“I love it,” she continued. “It’s a job just like any other, and what kind of girl growing up doesn’t want to be Barbie and doesn’t want to play dress-up every single day?” (Indeed, as a girl she had a formidable trove of Barbies, including a collectible series by designer Bob Mackie.)
Recently, she’s been hanging out with a group of young people who call themselves “the 2.0.” They include a giddy gaggle of creative aspirants such as photographer Nadav Benjamin and musician and nude Internet dude Cisco Adler, whom she has dated.
“I would say my closest friends are probably the 2.0,” she said. “It’s not about a clique, it’s just about a group of people coming together and it’s a lifestyle—it’s a bond. … So many young people are wrapped up in the party scene. The great thing about everyone in this group is, we all have real jobs, we get up in the morning. We work and that’s what brought us together…We are hardly ever apart. It’s all artists—everyone in that group is successful in their own right, whether it is music, fashion, art, photography, business. We don’t want to compare ourselves to the Factory, because you can’t have the Factory without Andy Warhol, but essentially it is like a new wave and it’s a new style of living, and we are all just riding the wave, we are all being inspirational to each other and we are helping each other out and we are always there for each other, and we are hardly ever separated for more than a day—each one of us has the same mentality, which is breaking free of the mold that is the stereotype of society and the way that we are expected to be.”
Last month, the 2.0 gang went out and all got tattoos of a skeleton key; Lydia’s is on her inner right forearm. “The symbolism behind the skeleton key is that it opens every door and it’s bonded us together,” she said.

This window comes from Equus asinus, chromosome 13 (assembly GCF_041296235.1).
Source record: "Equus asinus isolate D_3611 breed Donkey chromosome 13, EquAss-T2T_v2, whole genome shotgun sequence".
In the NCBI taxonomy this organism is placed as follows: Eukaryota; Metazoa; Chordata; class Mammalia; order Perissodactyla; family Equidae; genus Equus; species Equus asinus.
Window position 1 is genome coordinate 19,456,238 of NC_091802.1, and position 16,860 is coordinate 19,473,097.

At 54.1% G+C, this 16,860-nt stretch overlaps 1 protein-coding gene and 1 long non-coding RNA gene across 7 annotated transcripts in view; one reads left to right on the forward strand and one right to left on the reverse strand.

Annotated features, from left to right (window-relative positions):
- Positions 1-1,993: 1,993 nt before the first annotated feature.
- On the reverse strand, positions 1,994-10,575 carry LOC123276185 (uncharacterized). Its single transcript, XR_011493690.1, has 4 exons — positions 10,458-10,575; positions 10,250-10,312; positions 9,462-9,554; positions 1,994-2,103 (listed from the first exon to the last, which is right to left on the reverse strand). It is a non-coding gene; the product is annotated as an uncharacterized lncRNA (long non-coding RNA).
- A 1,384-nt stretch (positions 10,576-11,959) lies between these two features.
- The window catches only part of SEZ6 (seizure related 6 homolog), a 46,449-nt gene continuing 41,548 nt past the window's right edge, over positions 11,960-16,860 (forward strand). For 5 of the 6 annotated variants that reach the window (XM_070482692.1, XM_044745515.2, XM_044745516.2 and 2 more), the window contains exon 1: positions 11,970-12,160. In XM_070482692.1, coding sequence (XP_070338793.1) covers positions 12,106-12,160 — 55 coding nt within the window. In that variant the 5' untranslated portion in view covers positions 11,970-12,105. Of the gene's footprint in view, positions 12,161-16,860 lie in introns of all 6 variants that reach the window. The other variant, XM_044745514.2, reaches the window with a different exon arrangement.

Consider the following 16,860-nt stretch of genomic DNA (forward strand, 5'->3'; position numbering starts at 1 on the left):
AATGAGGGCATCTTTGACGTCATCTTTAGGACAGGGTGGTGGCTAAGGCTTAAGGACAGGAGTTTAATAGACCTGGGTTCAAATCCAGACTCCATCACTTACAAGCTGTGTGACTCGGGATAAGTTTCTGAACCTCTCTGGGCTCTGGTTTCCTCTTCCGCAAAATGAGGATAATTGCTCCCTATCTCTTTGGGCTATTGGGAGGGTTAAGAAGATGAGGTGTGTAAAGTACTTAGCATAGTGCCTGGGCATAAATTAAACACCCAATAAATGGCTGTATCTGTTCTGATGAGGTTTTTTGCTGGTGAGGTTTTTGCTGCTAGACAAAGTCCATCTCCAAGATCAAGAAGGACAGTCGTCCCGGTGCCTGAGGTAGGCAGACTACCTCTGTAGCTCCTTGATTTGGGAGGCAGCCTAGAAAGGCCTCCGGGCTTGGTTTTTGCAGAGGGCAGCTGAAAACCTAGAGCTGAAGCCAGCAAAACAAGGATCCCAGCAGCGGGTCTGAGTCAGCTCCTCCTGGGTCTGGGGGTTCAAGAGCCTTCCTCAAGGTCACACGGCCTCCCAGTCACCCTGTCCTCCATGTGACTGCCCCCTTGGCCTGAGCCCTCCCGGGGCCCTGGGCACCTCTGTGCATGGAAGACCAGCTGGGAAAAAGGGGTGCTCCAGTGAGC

Her occasional interest in politics sets her a bit apart from her immediate family.
“My family generally doesn’t go into politics, we have our own history there,” she said. “I am a rebel. I heard that they are now trying to start a war with Cuba again—it was in the papers yesterday—it would be like another Bay of Pigs. I hope that [Stephen] Colbert wins. I think he is incredible and I think that this country needs somebody new and outrageous who is not afraid to speak out and who really will actually stand for this country and not lie, and actually just do the job and get out there and make a difference. I would vote for him.”
[Mr. Colbert ended his presidential campaign a few days after this interview.]
Ms. Hearst said not a day goes by when she doesn’t think of the towering figure portrayed in Citizen Kane, her great-grandfather.
“If there was anyone that I would want to meet or anyone that I could ever be—that would be him,” she said. “He is my idol. He lived life, he never let anybody tell him no, and if somebody did tell him no, then he proved them wrong and accomplished all of his dreams and went for it. He was unstoppable.”
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